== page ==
Of course we’re feeling a bit of kale exhaustion. It seems like it burns more calories to chew it like big apes than the leaves actually provide. But for every mediocre kale salad on the menu in New York these days, there’s a good one. An austere, raw rendition at Northern Spy Food, rubbed with salt and olive oil to tenderize the ruffles, will taste of absolution to the overindulgent food lover. A memorable version at Battersby involves fresh and fried leaves, tempered with other greens, and a dressing that goes sweet and lowdown with palm sugar and fish sauce.
Chef Shanna Pacifico developed one for Peter Hoffman at his restaurant Back Forty in the East Village, then brought it to Back Forty West, Hoffman’s sister restaurant, which opened in February. The leaves are in big pieces, softened on the grill and mixed with escarole. A light dressing and some Parmigiano lend richness, and there are crisp fried capers and crunchy chickpeas scattered about, along with white anchovies. Like much of the food at Back Forty West, the dish is generous and nourishing, and you could eat it pretty often. Some people do. “Do you have the kale salad?” an elderly woman shouts at the waiter. “I’ll tell you why I’m asking. Because you didn’t have it last night, that’s why.”
Hoffman is famous for opening Savoy in 1990 in a then-grimy Soho. The chef was a pioneer, seeking out American-grown ingredients instead of trendier French ones and following local harvests to produce true, seasonal cooking, long before kale was MVP. Although Hoffman closed Savoy last year and reopened it with a new name and a more casual vibe, he has kept many of his regulars. Locals who came here on dates now visit to celebrate their family’s milestones, heading upstairs to the cozy dining room with paned glass windows, where the walls hang with crooked illustrations and the cracked skull of some small horned mammal.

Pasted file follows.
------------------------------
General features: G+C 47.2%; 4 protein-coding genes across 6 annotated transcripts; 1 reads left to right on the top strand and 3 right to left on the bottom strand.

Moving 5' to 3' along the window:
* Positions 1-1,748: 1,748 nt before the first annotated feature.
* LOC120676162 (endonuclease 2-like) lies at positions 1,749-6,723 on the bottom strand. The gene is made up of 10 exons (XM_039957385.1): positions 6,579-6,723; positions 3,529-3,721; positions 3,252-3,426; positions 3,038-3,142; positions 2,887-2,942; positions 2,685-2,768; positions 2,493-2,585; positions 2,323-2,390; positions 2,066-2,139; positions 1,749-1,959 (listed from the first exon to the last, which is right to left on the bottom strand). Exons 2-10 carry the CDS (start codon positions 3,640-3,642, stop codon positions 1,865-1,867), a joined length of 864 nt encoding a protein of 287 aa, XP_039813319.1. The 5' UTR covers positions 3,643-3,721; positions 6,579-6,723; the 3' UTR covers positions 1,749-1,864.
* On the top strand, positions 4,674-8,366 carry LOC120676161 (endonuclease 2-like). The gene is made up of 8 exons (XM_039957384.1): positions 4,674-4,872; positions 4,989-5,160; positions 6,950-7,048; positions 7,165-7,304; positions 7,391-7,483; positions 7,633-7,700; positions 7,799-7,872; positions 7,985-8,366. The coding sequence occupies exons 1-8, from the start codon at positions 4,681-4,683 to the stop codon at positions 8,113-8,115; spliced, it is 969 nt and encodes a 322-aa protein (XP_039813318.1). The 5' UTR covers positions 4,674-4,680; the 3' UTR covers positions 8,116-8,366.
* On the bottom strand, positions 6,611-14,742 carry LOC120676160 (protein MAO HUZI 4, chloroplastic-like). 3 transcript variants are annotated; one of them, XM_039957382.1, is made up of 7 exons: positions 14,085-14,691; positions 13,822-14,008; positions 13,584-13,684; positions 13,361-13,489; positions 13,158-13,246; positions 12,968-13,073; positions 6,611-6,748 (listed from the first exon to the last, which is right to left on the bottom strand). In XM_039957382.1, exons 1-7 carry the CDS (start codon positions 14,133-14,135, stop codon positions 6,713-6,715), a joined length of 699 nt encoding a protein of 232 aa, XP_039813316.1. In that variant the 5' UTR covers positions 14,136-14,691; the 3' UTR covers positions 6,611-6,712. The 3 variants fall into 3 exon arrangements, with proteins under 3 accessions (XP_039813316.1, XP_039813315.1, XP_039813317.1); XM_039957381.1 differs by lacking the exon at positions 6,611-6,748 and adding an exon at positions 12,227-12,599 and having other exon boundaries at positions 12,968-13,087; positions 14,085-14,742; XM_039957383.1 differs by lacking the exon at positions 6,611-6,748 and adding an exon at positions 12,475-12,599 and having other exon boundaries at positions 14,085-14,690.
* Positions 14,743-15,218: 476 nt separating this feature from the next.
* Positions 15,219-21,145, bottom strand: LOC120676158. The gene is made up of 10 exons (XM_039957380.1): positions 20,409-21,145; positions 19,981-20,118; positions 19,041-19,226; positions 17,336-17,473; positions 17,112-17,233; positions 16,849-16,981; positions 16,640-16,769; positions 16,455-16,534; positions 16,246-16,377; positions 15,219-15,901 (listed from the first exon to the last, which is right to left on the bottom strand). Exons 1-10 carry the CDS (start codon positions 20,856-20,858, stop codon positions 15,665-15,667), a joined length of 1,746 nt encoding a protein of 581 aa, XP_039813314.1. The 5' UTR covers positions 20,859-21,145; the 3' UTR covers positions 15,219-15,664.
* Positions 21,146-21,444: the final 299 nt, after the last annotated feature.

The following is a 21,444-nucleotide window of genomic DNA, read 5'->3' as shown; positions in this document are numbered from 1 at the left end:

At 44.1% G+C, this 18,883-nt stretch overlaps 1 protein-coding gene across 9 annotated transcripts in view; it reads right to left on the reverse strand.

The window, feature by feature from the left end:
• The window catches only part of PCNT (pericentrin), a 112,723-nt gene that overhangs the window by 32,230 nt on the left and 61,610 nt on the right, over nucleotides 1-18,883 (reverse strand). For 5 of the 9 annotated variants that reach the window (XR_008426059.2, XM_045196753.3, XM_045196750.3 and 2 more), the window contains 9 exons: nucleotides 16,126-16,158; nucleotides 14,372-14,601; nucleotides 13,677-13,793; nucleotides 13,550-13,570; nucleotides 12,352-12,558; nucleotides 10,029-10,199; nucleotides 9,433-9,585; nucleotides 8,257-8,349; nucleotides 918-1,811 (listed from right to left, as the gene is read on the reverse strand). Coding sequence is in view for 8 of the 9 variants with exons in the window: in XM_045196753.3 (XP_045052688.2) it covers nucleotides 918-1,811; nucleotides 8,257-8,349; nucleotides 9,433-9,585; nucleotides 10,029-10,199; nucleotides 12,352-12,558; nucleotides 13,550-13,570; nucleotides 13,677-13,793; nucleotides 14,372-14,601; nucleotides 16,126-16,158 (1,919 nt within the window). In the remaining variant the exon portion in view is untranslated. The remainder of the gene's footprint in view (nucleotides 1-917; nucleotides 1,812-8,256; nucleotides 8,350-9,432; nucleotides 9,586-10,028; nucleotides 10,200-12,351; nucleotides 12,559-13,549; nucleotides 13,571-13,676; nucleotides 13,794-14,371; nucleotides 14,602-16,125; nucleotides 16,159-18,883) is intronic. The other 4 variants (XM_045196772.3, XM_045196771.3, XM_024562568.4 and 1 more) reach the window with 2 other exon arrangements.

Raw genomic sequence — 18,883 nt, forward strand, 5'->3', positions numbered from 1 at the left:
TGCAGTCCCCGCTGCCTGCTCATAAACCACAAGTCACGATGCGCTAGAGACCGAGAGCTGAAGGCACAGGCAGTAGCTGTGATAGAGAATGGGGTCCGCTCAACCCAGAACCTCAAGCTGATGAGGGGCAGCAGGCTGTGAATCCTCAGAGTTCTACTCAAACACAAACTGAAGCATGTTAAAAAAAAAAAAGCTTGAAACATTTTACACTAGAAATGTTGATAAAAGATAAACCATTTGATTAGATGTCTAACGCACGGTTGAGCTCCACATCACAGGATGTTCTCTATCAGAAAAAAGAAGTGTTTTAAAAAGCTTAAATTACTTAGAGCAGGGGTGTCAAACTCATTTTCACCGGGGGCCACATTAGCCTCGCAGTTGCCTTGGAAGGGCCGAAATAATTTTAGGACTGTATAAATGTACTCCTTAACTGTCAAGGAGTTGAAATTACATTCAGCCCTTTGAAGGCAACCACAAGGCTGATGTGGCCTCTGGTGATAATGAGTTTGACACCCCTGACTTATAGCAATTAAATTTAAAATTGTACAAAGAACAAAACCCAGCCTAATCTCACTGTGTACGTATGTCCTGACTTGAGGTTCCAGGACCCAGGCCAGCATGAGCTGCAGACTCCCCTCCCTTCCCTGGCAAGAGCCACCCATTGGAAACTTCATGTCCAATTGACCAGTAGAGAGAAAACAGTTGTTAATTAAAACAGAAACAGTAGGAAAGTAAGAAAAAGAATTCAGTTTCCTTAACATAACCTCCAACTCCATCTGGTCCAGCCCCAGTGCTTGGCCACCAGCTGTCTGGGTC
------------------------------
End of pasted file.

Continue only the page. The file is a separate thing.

Because of the casual, walk-in atmosphere, tourists with shopping bags and sore feet also feel welcome popping in for hamburgers on Orwasher’s potato rolls ($12) and glasses of wine at the awkward side-by-side tables next to the bar. New Yorkers who don’t have to drag a deli salad back to their cubes for lunch treat themselves to the fried chicken on a fat, just-sweet-enough waffle ($15)—the meat tender and juicy, the skin dark and crisp.
The menu changes often, but seasonal vegetables are cooked with care, vinegars and fats applied generously and gracefully. A salad of carrot and Asian pear ($12) had an unexpected depth, coated in a dressing made also with carrots and dotted with lumps of savory blue cheese and Marcona almonds. Here is a plate of carrots you’ll find yourself eating with gusto.
The kitchen is thoughtful. A smooth pumpkin hummus ($13) under a pool of good olive oil is paired with soft, warm pita and charred bread, olives, and pickled vegetables. An excellent trout with crisp skin ($25), cooked beautifully, looks whole and intact, but a steady-handed cook has removed the bones for easy sharing. Pork done in the restaurant’s smoker finds its way into the popular pulled-pork sammy ($12). It comes with a squeeze tube of house-made barbecue sauce, but the meat is so rich with smoke, chile, and vinegar that it doesn’t need the help.
Occasionally, a dish at Back Forty West will disappoint. Like the osso buco ($21) on a recent night, which was tight and tough, a trace of meat clinging to the bone, capped with hard, gnarly fat. Or the tagliatelle special dressed in a goat ragu—the sauce so rich and balanced, ruined by gummy pasta.
More likely though, a good dish will remind you why Hoffman’s restaurant is special, like the slice of tall, cold New York–style cheesecake ($9) drizzled in grape sauce, bolstered with bourbon. It’s creamy with a melt-away texture and thin crust. The dark sauce is made with Concord grapes, those small, purple, slip-skin fruits full of candy perfume, grown upstate in massive quantities and harvested right now. Even the cheesecakes here can taste like fall.